Monday, October 18, 2010

Disorders

Let's talk about OCPD a bit, shall we? It stands for obsessive-compulsive personality disorder. It is a personality disorder, a fundamental mis-wiring or brokenness in the brain; other personality disorders include narcissistic personality disorder, borderline personality disorder, paranoid personality disorder, and, oh yes, antisocial personality disorder. So, hey, these are not minor things. While it's true, people can have them to varying degrees, still, they are invariably disruptive. Especially to the people around the person with the personality disorder.

Now some people may say, Oh but they can't help it! Have some compassion! You disablist bitch! To which I say, guess what? I've had to live with my father's personality disorder, and the effects of that personality disorder, which hey, actually constituted neglect, which is bona fide abuse, for decades. I get to judge. I mean, really, what kind of asshole makes excuses for, say, a sociopath, or a malignant narcissist? (And yes, I have actually had this conversation.)

Now, all right. I'm going to quote Wikipedia here, which I am normally loathe to do, as I am rightly suspect of its truthiness at times, but. This seemed like a decent introduction to the concept. Wikipedia says:

These behavioral patterns in personality disorders are typically associated with severe disturbances in the behavioral tendencies of an individual, usually involving several areas of the personality, and are nearly always associated with considerable personal and social disruption. Additionally, personality disorders are inflexible and pervasive across many situations, due in large part to the fact that such behavior is ego-syntonic (i.e. the patterns are consistent with the ego integrity of the individual) and are, therefore, perceived to be appropriate by that individual.


In other words, a fundamental brokenness in the brain, which is taken as normal, since that is all that particular brain knows. And then everything else, all the other parts of what would be a normal psyche, are set to work around, and for, that brokenness. I suspect, and this is only just a hunch, it is something based fairly heavily in the organic structure of things rather than in a more strictly psychological sense. Or at least that's the way it looks to me, from my experience, which is considerable, after all, and which does make me some kind of an expert. I am not, however, a psychiatrist, or a research scientist; just a daughter.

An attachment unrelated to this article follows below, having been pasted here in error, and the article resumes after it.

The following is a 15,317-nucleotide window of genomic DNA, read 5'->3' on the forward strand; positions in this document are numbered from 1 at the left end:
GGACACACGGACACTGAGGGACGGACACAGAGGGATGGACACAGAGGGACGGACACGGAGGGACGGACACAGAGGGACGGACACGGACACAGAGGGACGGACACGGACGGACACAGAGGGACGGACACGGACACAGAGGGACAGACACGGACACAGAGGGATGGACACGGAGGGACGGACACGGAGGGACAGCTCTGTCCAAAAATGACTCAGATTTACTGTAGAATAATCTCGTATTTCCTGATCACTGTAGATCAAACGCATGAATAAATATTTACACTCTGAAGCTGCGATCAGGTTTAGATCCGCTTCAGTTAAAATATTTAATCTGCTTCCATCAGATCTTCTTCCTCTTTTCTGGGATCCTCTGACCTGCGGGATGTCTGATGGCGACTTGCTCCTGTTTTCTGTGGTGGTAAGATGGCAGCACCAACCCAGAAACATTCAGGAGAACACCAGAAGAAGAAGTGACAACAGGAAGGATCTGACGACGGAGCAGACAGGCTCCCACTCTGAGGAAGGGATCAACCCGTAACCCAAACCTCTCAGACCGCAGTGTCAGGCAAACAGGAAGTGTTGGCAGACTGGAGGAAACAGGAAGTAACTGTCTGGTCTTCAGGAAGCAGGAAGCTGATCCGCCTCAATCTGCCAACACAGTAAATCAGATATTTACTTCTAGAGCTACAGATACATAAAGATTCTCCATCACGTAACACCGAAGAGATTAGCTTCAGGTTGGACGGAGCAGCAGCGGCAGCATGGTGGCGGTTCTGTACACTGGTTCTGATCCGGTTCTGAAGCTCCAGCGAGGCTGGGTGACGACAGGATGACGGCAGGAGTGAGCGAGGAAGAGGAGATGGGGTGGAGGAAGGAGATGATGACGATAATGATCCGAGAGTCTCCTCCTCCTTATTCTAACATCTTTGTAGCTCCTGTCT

But that means that all the usual tools the brain uses are then in service to the disorder: reason, rationalization, defense, logic, creativity, even I swear perception itself. Back when my father was still here, and we were trying to clean up the place, with him still in it (not something I would ever recommend, though I know a lot of times there simply is no other way), we came across yet another milk crate full of cedar shingles, which, judging by the number of them he saved, must have been one of his all time favorite things ever (up there with refrigerator drawers, empty bureau drawers, old coffee cans of bolts, and baby food jars). When I pulled it out it was crawling with carpenter ants. There were also numerous holes in the shingles, chewed out by said ants. They were really quite infested, and it was really very obvious. I tried to get him to throw them away; he resisted, as always. But this time I thought I had logic, and stark reality on my side—they were obviously infested, literally crawling with ants that eat wood. You can't put them on a house.

Do you know what he said? "BUGS DON'T EAT CEDAR!" When I pointed out, well, actually, they do, and in fact they are eating said cedar right now in front of your very eyes, he just said, again, "BUGS DON'T EAT CEDAR!" And kept repeating it, and repeating it, louder and louder, as he looked at the bugs eating the cedar.

The brokenness in my father's brain was so fundamental, so powerful, so impossible, that it trumped reality.

You cannot argue with that. There is no point to even trying.

Here's Wikipedia again, quoting the good old DSM-IV, for the diagnostic criteria of OCPD.


A pervasive pattern of preoccupation with orderliness, perfectionism, and mental and interpersonal control, at the expense of flexibility, openness, and efficiency, beginning by early adulthood and present in a variety of contexts:

1. Is preoccupied with details, rules, lists, order, organization, or schedules to the extent that the major point of the activity is lost
2. Shows perfectionism that interferes with task completion (e.g., is unable to complete a project because his or her own overly strict standards are not met)
3. Is excessively devoted to work and productivity to the exclusion of leisure activities and friendships (not accounted for by obvious economic necessity)